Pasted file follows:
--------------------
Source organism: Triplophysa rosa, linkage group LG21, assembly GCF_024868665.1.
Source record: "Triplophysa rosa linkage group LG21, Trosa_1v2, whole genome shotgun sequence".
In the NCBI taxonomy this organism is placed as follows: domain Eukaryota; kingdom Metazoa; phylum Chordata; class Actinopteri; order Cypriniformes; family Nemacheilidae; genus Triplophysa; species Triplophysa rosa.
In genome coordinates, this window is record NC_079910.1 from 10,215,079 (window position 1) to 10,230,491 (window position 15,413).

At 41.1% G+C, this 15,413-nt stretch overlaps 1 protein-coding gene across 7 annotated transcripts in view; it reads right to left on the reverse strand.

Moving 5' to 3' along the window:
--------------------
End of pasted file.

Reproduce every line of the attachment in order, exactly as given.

Source organism: Triplophysa rosa, linkage group LG21, assembly GCF_024868665.1.
Source record: "Triplophysa rosa linkage group LG21, Trosa_1v2, whole genome shotgun sequence".
In the NCBI taxonomy this organism is placed as follows: domain Eukaryota; kingdom Metazoa; phylum Chordata; class Actinopteri; order Cypriniformes; family Nemacheilidae; genus Triplophysa; species Triplophysa rosa.
In genome coordinates, this window is record NC_079910.1 from 10,215,079 (window position 1) to 10,230,491 (window position 15,413).

At 41.1% G+C, this 15,413-nt stretch overlaps 1 protein-coding gene across 7 annotated transcripts in view; it reads right to left on the reverse strand.

Moving 5' to 3' along the window: